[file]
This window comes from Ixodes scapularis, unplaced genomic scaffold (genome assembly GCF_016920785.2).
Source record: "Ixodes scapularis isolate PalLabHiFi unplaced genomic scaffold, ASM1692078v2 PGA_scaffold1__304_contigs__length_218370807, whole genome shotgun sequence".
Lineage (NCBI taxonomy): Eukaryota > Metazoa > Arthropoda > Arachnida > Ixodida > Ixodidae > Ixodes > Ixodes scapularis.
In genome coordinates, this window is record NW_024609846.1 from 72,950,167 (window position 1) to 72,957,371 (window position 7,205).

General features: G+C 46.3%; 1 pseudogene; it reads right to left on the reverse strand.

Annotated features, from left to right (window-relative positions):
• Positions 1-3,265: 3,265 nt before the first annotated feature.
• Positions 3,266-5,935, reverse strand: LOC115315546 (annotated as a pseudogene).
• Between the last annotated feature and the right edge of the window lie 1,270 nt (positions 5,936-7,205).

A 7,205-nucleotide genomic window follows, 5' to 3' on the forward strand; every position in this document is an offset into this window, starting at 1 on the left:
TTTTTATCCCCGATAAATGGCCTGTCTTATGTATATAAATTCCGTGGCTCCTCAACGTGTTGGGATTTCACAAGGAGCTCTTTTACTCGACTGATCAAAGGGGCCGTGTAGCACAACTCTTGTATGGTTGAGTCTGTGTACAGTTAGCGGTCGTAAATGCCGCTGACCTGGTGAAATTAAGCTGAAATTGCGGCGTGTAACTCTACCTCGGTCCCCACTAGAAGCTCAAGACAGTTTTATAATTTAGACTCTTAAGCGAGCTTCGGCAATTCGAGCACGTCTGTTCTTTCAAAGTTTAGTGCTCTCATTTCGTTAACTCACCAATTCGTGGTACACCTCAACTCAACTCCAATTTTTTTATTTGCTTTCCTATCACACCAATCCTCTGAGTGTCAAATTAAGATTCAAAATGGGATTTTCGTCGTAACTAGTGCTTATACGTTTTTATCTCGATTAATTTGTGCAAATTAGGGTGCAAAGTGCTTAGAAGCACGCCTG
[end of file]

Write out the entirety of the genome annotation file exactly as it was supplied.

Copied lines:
This window comes from Ixodes scapularis, unplaced genomic scaffold (genome assembly GCF_016920785.2).
Source record: "Ixodes scapularis isolate PalLabHiFi unplaced genomic scaffold, ASM1692078v2 PGA_scaffold1__304_contigs__length_218370807, whole genome shotgun sequence".
Lineage (NCBI taxonomy): Eukaryota > Metazoa > Arthropoda > Arachnida > Ixodida > Ixodidae > Ixodes > Ixodes scapularis.
In genome coordinates, this window is record NW_024609846.1 from 72,950,167 (window position 1) to 72,957,371 (window position 7,205).

General features: G+C 46.3%; 1 pseudogene; it reads right to left on the reverse strand.

Annotated features, from left to right (window-relative positions):
• Positions 1-3,265: 3,265 nt before the first annotated feature.
• Positions 3,266-5,935, reverse strand: LOC115315546 (annotated as a pseudogene).
• Between the last annotated feature and the right edge of the window lie 1,270 nt (positions 5,936-7,205).

A 7,205-nucleotide genomic window follows, 5' to 3' on the forward strand; every position in this document is an offset into this window, starting at 1 on the left:
TTTTTATCCCCGATAAATGGCCTGTCTTATGTATATAAATTCCGTGGCTCCTCAACGTGTTGGGATTTCACAAGGAGCTCTTTTACTCGACTGATCAAAGGGGCCGTGTAGCACAACTCTTGTATGGTTGAGTCTGTGTACAGTTAGCGGTCGTAAATGCCGCTGACCTGGTGAAATTAAGCTGAAATTGCGGCGTGTAACTCTACCTCGGTCCCCACTAGAAGCTCAAGACAGTTTTATAATTTAGACTCTTAAGCGAGCTTCGGCAATTCGAGCACGTCTGTTCTTTCAAAGTTTAGTGCTCTCATTTCGTTAACTCACCAATTCGTGGTACACCTCAACTCAACTCCAATTTTTTTATTTGCTTTCCTATCACACCAATCCTCTGAGTGTCAAATTAAGATTCAAAATGGGATTTTCGTCGTAACTAGTGCTTATACGTTTTTATCTCGATTAATTTGTGCAAATTAGGGTGCAAAGTGCTTAGAAGCACGCCTG